Note: see session law sections for effective dates.
The provider shall safeguard private information obtained in the course of the practice of alcohol and drug counseling. Private information may be disclosed to others only according to section 148F.135, or with certain exceptions as specified in subdivisions 2 to 13.
(a) Private information may be disclosed without the consent of the client when a duty to warn arises, or as otherwise provided by law or court order. The duty to warn of, or take reasonable precautions to provide protection from, violent behavior arises only when a client or other person has communicated to the provider a specific, serious threat of physical violence to self or a specific, clearly identified or identifiable potential victim. If a duty to warn arises, the duty is discharged by the provider if reasonable efforts are made to communicate the threat to law enforcement agencies, the potential victim, the family of the client, or appropriate third parties who are in a position to prevent or avert the harm. No monetary liability and no cause of action or disciplinary action by the board may arise against a provider for disclosure of confidences to third parties, for failure to disclose confidences to third parties, or for erroneous disclosure of confidences to third parties in a good faith effort to warn against or take precautions against a client's violent behavior or threat of suicide.
(b) For purposes of this subdivision, "provider" includes alcohol and drug counseling practicum students and individuals who are participating in a postdegree professional practice in alcohol and drug counseling.
Whenever alcohol and drug counseling services are provided to group clients, the provider shall initially inform each client of the provider's responsibility and each client's individual responsibility to treat any information gained in the course of rendering the services as private information, including any limitations to each client's right to privacy.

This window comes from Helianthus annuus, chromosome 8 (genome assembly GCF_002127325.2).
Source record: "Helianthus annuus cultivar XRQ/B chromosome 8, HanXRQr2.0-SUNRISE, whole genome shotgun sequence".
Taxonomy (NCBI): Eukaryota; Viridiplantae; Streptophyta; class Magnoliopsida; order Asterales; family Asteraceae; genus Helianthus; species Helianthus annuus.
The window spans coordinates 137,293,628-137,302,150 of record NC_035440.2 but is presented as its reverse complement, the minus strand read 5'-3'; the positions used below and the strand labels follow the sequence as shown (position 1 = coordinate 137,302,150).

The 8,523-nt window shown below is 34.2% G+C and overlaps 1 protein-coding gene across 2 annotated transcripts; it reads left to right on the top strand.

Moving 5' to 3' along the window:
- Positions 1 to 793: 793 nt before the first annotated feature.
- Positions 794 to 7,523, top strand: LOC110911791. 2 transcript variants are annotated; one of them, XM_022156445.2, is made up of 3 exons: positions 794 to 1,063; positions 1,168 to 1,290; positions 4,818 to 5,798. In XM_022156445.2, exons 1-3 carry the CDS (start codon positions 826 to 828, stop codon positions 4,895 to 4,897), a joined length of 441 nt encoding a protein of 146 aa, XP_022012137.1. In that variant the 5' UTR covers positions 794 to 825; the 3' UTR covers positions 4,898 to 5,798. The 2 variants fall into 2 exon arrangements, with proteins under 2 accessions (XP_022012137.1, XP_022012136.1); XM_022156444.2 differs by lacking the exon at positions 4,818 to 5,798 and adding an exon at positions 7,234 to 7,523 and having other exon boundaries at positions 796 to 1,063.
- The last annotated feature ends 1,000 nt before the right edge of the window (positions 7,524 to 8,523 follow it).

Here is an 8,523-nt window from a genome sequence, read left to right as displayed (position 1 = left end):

Prior to obtaining collateral information about a client from other individuals, the provider shall obtain consent from the client unless the consent is not required by law or court order, and shall inform the other individuals that the information obtained may become part of the client's records and may therefore be accessed or released by the client, unless prohibited by law. For purposes of this subdivision, "other individual" means any individual, except for credentialed health care providers acting in their professional capacities, who participates adjunctively in the provision of services to a client. Examples of other individuals include, but are not limited to, family members, friends, coworkers, day care workers, guardians ad litem, foster parents, or school personnel.
At the beginning of a professional relationship, the provider shall inform a minor client that the law imposes limitations on the right of privacy of the minor with respect to the minor's communications with the provider. This requirement is waived when the minor cannot reasonably be expected to understand the privacy statement.
The provider shall limit access to client records. The provider shall make reasonable efforts to inform individuals associated with the provider's agency or facility, such as staff members, students, volunteers, or community aides, that access to client records, regardless of their format, is limited only to the provider with whom the client has a professional relationship, an individual associated with the agency or facility whose duties require access, or individuals authorized to have access by the written informed consent of the client.
The provider shall comply with the privacy wishes of clients regarding to whom and where statements for services are to be sent.
The identification of the client shall be reasonably disguised in case reports or other clinical materials used in teaching, presentations, professional meetings, or publications.
Diagnostic interviews or therapeutic sessions with a client may be observed or electronically recorded only with the client's written informed consent.
The provider shall maintain the privacy of client data indefinitely after the professional relationship has ended.
When an individual initially contacts a provider regarding alcohol and drug counseling services, the provider or another individual designated by the provider may, with oral consent from the potential client, contact third parties to determine payment or benefits information, arrange for precertification of services when required by the individual's health plan, or acknowledge a referral from another health care professional.